Now, you SHOULD be worried about sales. That means figuring out how to maximize the impact your book has by paying attention to the cover art, description, BISEC categories, keywords, price, promotions, and advertising. You want to maximize your reach, and find that sweet spot between making as much money as possible and getting as many eyes on you as possible.
But I strongly suggest you stop worrying about maximizing your rank. Find some other way to gauge your success. I gauge my personal success by how much I'm writing and publishing, and my business success by how much I'm earning. That means I'm always tweaking things, especially price, Countdown Deals, and freebies, adding to my Amazon bibliography and product description, and tailoring ads to link with other similar products (Amazon ads don't help much, but as long as you're in the black on them it's a no-brainer). It also means I may be personally successful in any given month, but not really business successful, and vice-versa.
It also means going all in with Kindle Unlimited and going for KENP. Like it or not, KENP remains a key component in author revenue.
At the same time, don't worry about other authors stealing your KENP cash. It isn't a zero sum amount, and one author having a higher rank than you doesn't mean you'll make less money.
It's out of your control, anyway. Don't worry about things you can't control.
Focus on the things you can control.
That's all I got. I'm out of advice. I hope it helps.
If you appreciated this blog post, check out my latest newsletter. Lots of free ebooks and deals for the New Year.
And after picking up all my bargains, go write something. Make 2018 your best year ever, both personally, and for your writing business.
So, I was thinking about enhanced ebooks, and decided to try something that, AFAIK, hasn't ever been done before.
I recently got hooked on playing Escape the Room games. Not only cell phone apps, where you solve point-and-click puzzles to advance the story, but board games that challenge you to follow the clues and get away before the time was up, real-life games where you go into a room with a group of people and a guide and actually tried to escape by following a carefully constructed scenario, and mail-order subscription games where every month you are snail-mailed a mysterious package that you have to figure out.
And I thought: Could something like this be adapted to ebooks?
I came up with a concept. A serial killer is emailing me, author J.A. Konrath, and taunting me to prevent his next crime.
My first, grandiose way of doing this was to have the killer leave clues about the murder in his emails to me. Then readers could solve the mystery like the sleuth in a mystery novel.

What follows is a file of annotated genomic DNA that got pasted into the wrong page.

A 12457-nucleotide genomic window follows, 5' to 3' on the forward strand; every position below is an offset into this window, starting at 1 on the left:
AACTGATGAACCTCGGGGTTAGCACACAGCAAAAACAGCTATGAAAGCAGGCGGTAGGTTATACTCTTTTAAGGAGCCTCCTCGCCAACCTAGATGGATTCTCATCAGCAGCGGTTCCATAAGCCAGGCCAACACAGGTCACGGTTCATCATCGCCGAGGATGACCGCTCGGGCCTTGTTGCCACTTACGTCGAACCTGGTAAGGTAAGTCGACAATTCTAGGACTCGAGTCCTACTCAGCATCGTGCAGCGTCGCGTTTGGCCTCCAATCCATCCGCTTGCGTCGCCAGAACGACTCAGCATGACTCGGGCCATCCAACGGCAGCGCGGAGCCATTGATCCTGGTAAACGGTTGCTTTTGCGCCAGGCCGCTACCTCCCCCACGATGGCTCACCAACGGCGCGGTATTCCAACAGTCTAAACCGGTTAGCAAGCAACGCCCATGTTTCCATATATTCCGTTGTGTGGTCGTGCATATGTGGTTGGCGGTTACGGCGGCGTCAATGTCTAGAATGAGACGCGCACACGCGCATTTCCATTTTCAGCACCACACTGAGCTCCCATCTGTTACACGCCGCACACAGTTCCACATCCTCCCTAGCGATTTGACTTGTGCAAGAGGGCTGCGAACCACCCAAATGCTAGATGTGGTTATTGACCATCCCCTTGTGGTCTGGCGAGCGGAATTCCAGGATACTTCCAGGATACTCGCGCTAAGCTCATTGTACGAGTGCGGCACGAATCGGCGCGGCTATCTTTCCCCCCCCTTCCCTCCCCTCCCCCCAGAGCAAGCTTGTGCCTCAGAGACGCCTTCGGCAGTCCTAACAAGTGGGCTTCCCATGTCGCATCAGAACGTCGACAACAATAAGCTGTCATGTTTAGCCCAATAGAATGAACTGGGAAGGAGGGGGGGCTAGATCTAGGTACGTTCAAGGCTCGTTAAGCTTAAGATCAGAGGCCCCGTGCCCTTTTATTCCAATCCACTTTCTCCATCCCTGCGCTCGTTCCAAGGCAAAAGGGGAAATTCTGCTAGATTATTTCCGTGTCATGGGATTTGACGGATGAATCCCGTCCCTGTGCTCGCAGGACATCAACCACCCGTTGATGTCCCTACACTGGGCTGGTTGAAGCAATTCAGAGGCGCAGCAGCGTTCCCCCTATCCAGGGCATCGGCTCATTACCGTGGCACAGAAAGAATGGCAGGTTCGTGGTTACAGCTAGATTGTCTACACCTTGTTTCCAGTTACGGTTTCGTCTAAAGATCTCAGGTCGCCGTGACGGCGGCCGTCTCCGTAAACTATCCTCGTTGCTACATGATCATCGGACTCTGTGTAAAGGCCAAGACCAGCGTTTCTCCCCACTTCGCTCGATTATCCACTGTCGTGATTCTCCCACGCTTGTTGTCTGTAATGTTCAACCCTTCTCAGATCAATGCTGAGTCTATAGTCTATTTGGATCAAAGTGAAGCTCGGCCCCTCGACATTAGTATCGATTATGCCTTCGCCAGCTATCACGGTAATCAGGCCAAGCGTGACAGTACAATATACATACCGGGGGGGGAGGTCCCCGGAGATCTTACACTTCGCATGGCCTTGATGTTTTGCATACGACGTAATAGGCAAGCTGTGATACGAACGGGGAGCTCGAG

But that already exists. It’s called “a mystery novel.” There’s no user interaction. There’s no “solve a puzzle to advance” dynamic that I enjoy in other media. And mystery novels are vicarious, not hands-on and personal.
I rejigged my concept, and decided to have the killer send me cryptic puzzles, which linked to his website, wwwStopAMurder.com. If I could solve the puzzles and type in the correct answers, it would bring me closer to stopping him. If I failed, someone would die.
Since I don't want anyone to die, I decided to enlist my readers to help me.
STOP A MURDER was born, combining aspects of both thriller fiction and interactive games.
Here's how I pitch it:
This is unlike any mystery or thriller book you’ve ever read before. You play the sleuth, and as the story unfolds you will be tasked with solving puzzles to prevent a murder from happening. In this five-book series, you’ll uncover the mind and motivations of a nefarious killer who is plotting to commit an unspeakable crime. Each book contains an epistolary collection of emails, texts, and letters, delivered to thriller author J.A. Konrath, by a serial killer. This psychopath is sending detailed, cryptic puzzles and brain teasers that lead to clues about who will be murdered, why, when, where, and how. Some of the puzzles are easy to figure out. Others are much more devious. Do you like solving mysteries? Do you enjoy brain teasers or escape-the-room games? Are you good at spotting clues? Only you can stop a murder. Are you smart enough? Are you brave enough? Let the games begin… #1 STOP A MURDER – HOW: Puzzles 1 - 12 #2 STOP A MURDER – WHERE: Puzzles 13 - 24 #3 STOP A MURDER – WHY: Puzzles 25 - 36 #4 STOP A MURDER – WHO: Puzzles 37 - 48 #5 STOP A MURDER – WHEN: Puzzles 49 - 60 STOP A MURDER - ANSWER BOOK
This series works best with an internet connection, using a color e-reader or app to enter answers on the killer's website. A black and white e-ink device will work, but the interface will be smoother if used in conjunction with a computer or smart phone.
While each book in this series can be read and enjoyed on its own, the experience will be richer if read in order, and if the internet is used.
Over the five book series, you'll need to answer more than seventy puzzles. When you answer correctly, you are rewarded with more clues that can stop a murder and reveal the killer's identity.
I've released all five books, and the answer book, on all platforms. They're surrently live on Amazon, and they will soon be on Kobo, Nook, Apple, and Google Play. There will also be a paper version, with all 70 puzzles, plus answers.
I did a beta test for this a few months ago, via Facebook (I've killed the old posts to prevent spoilers, but the site is still there for readers to exchange hints and tips.) The overwhelming majority (96%) of readers liked it. Since then, I've radically changed the story, and improved the interface. It's bigger, better, scarier, more fun, and easier to use.